What next?

It is not on to have one big newspaper group in Australia. Fairfax hasn’t done the job of serious, gutsy competition for years, but at least it was there. Now that Murdoch has just bought the excellent online ‘Business Spectator’, that refuge for top Fairfax business reporters and analysts, that vehicle for getting the truth out about Murdoch is no more.

And where’s the protest at the prospect that he will control Foxtel by buying out Packer’s stake? He nearly got a similar prize in the UK until The Guardian finally broke through on phone hacking.

The challenge is much broader than Murdoch, of course. We’re going to be losing many, many journalists, and that means fewer competitors at the micro level. For example, there will be one film critic across Fairfax. And presumably one environment reporter, etc, etc. That gives enormous power to the few now covering special topics, in one way. In another way, though, it weakens their power, because if the boss puts the kybosh on a story, there’s no risk it will be broken elsewhere.

And with Fairfax, a creature of Gina or at best an online-only tabloid site, the ABC comes under enormous threat. What would an Abbott government do to funding? Think John Howard in 1996. Remember Murdoch lobbied hard in Britain to cut funding to the BBC. Without a well-resourced, strong ABC, there is no scrutiny. Just one agenda setter.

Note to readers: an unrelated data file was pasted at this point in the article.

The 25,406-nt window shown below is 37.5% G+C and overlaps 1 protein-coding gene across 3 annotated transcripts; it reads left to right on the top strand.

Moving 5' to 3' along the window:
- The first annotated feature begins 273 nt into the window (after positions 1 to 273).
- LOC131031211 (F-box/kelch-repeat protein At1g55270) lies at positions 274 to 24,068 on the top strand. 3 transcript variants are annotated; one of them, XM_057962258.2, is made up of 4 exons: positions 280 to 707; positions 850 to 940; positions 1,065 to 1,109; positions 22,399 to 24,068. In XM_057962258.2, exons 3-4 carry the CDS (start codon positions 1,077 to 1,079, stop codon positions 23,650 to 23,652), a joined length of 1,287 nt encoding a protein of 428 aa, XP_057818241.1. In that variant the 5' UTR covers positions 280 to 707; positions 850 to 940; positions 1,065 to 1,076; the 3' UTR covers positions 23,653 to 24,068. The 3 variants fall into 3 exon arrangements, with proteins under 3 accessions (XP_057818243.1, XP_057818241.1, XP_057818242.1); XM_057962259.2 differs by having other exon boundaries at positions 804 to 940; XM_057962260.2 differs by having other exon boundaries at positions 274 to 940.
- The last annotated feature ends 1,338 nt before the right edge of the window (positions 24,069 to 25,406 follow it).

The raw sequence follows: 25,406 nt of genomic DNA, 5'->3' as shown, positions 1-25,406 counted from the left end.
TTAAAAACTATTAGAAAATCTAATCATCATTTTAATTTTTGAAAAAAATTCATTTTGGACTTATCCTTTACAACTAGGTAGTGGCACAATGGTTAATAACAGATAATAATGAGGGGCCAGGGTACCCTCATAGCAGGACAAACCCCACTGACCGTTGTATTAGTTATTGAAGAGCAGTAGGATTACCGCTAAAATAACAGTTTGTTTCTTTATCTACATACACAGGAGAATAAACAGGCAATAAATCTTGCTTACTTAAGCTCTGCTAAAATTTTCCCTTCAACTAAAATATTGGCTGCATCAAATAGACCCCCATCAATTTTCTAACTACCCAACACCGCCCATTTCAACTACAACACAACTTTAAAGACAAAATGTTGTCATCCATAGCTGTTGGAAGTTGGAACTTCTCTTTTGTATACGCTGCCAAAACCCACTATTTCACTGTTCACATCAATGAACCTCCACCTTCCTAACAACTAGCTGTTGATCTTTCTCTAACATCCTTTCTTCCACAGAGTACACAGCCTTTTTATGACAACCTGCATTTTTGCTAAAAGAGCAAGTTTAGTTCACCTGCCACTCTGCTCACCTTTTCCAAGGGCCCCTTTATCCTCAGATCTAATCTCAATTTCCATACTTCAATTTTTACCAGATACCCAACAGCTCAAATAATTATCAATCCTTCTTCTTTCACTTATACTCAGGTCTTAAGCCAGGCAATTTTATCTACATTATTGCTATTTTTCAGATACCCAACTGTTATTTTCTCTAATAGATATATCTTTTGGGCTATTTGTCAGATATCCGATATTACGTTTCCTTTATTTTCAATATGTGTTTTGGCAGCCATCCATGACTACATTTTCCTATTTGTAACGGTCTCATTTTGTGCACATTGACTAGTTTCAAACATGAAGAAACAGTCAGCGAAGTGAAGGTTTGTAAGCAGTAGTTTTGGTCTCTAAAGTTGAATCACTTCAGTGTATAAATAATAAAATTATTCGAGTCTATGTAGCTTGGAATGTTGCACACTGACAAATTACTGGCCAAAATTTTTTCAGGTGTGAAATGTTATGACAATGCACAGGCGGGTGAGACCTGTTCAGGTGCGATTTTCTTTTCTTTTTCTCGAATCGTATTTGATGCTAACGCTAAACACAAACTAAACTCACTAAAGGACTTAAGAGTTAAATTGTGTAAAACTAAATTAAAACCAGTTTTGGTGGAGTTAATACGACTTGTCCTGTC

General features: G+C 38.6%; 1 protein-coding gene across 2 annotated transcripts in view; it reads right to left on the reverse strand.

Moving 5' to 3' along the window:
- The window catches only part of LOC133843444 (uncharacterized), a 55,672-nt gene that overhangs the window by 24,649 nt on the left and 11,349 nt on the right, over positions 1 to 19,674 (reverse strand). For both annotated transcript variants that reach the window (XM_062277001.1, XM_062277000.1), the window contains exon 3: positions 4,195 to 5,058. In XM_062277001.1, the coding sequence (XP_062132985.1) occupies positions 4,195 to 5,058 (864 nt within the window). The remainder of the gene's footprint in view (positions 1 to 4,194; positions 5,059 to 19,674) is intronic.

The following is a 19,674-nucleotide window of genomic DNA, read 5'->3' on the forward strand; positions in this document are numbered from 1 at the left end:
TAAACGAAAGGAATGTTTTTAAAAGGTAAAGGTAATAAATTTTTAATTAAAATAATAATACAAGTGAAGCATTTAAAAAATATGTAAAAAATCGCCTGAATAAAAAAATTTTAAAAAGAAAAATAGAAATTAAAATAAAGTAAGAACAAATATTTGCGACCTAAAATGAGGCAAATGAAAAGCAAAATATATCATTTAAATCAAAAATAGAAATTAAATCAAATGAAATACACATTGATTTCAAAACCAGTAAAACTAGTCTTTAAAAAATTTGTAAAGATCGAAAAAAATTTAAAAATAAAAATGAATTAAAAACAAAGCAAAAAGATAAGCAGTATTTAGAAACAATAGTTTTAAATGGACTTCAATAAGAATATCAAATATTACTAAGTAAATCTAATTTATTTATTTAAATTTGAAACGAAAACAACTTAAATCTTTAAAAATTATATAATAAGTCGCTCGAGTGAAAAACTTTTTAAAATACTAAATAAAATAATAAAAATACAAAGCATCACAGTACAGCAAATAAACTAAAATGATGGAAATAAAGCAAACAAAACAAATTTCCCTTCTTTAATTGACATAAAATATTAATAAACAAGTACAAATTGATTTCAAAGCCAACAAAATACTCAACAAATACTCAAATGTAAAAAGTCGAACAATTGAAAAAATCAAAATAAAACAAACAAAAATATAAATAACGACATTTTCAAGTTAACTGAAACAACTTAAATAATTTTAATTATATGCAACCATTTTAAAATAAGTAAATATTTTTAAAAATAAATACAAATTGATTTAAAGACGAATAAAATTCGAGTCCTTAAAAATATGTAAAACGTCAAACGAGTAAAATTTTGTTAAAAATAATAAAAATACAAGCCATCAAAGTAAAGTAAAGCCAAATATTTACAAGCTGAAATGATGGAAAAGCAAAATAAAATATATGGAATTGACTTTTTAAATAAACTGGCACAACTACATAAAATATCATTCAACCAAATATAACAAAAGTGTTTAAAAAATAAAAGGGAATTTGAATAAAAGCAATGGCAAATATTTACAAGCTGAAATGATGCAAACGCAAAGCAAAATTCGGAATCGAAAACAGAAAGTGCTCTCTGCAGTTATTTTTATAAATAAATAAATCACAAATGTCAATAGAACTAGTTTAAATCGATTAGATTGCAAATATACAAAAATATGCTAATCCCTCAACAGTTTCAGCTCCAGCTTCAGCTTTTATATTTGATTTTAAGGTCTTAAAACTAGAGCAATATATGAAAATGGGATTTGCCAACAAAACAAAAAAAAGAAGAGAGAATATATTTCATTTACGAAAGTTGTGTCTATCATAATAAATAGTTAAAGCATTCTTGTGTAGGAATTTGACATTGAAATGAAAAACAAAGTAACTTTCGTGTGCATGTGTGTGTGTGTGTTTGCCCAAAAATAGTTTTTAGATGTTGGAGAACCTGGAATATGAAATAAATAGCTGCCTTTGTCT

All in all, an awful state of affairs for Australia and our democracy. So what is the solution?

The way I see it, the various independent online media groups need to get together, pool their resources, and step up to become a genuine media alternative to Murdoch and the dregs of Fairfax. Media academics could also be around the table.

It will take real money, and as I’ve long argued, the best model is a trust with sufficient capital to finance a long-term project of creating the new Fairfax. I’d like to see Crikey, the Global Mail, New Matilda, and Online Opinion come together. And the best specialist bloggers need to be under the umbrella. Read the rest of this entry »